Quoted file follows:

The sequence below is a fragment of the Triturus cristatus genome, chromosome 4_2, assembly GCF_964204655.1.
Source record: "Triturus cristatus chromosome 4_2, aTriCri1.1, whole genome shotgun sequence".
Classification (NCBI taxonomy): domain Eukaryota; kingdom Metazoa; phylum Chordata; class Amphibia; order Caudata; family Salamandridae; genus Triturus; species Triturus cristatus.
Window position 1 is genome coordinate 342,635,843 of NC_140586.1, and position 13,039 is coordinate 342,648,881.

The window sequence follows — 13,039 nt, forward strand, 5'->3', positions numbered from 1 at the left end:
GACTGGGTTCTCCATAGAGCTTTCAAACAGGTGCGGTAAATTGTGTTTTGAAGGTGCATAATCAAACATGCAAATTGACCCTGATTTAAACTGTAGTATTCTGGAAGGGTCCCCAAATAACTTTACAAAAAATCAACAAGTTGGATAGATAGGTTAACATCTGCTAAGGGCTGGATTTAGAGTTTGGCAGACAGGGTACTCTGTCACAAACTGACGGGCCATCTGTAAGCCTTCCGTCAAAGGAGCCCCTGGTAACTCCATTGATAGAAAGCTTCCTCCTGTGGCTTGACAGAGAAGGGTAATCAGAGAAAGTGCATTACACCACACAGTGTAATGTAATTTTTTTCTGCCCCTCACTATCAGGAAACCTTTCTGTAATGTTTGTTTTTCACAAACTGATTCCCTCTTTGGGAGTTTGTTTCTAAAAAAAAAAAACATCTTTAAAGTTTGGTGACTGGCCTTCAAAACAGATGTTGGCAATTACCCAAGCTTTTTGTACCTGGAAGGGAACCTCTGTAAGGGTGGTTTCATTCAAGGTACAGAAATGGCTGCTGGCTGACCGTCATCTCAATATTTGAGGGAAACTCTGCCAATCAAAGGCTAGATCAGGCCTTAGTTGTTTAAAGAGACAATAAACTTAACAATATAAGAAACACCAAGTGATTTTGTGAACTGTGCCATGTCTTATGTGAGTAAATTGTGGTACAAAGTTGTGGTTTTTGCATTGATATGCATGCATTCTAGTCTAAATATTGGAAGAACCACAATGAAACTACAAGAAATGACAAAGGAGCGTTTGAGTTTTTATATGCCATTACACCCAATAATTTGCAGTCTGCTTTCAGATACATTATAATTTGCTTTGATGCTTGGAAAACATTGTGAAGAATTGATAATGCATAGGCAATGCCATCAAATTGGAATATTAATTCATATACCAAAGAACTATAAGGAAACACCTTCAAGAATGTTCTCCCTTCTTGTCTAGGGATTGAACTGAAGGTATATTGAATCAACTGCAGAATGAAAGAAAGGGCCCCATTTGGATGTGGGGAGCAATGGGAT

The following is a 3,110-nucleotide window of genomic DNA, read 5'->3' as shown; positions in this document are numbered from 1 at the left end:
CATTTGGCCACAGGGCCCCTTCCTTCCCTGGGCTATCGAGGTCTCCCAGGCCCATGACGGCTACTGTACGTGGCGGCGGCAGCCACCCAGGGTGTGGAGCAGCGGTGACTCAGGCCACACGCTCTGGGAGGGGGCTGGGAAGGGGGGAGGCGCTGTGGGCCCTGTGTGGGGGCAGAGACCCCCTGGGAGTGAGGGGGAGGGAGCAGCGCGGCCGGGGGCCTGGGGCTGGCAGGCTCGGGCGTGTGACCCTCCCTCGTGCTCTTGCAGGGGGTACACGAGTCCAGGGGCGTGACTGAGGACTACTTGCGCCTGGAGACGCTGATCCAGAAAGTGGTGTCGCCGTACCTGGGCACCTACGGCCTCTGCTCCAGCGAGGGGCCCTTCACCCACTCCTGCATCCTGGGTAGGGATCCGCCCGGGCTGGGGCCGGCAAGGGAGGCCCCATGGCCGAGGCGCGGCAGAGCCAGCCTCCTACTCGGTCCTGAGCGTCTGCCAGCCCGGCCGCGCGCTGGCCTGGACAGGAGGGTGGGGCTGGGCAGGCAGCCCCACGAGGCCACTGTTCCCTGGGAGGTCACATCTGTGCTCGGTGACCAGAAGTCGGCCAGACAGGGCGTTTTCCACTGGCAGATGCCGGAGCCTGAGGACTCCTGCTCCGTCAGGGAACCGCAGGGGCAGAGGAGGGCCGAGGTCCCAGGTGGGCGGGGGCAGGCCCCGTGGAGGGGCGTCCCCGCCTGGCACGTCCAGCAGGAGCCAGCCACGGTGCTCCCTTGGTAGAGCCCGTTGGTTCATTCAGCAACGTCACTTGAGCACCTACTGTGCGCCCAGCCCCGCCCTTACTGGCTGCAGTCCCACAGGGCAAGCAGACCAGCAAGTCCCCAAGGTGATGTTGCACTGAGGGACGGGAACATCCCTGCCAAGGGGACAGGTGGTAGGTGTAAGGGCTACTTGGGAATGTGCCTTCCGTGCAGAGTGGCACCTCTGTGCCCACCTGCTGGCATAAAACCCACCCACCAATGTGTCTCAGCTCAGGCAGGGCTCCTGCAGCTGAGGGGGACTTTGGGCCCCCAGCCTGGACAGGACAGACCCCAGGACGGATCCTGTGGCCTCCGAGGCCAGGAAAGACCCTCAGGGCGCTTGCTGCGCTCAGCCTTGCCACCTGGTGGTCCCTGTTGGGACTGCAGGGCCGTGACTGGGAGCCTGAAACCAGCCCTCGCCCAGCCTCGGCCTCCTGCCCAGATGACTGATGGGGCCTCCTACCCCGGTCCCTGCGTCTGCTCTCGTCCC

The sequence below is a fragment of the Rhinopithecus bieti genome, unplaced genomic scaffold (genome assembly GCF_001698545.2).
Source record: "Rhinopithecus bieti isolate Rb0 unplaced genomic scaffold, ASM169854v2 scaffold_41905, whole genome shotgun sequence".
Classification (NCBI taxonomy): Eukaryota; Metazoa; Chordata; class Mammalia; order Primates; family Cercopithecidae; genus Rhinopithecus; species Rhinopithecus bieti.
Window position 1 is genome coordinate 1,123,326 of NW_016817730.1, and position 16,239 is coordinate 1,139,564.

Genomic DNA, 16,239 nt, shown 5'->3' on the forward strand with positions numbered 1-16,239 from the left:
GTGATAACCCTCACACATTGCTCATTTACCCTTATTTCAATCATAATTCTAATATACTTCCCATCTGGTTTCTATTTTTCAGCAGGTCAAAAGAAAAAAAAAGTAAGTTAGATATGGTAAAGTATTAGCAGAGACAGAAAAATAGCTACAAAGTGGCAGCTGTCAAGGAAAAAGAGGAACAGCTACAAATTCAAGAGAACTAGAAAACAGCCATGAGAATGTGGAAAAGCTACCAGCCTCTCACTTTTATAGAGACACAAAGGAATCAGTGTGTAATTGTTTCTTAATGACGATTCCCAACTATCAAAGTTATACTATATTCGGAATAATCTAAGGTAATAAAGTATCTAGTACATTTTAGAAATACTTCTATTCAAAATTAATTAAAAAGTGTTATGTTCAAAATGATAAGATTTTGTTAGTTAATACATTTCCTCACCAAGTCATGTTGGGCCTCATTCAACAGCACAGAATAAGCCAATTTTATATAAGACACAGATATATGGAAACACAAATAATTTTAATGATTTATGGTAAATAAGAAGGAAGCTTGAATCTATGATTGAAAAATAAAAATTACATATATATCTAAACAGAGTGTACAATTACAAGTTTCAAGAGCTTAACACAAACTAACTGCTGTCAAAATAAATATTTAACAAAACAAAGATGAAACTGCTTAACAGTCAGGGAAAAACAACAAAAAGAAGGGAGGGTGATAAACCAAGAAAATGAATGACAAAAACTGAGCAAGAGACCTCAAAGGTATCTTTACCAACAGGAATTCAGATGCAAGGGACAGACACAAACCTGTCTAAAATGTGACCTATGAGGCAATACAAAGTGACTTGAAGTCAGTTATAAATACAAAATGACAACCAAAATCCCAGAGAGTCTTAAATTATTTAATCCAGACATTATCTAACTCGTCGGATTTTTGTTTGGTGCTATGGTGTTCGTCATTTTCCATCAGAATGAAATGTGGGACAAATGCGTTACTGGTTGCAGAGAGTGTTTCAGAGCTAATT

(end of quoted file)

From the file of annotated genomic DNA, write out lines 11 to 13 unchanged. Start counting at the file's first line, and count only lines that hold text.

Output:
Classification (NCBI taxonomy): Eukaryota; Metazoa; Chordata; class Mammalia; order Primates; family Cercopithecidae; genus Rhinopithecus; species Rhinopithecus bieti.
Window position 1 is genome coordinate 1,123,326 of NW_016817730.1, and position 16,239 is coordinate 1,139,564.

Genomic DNA, 16,239 nt, shown 5'->3' on the forward strand with positions numbered 1-16,239 from the left: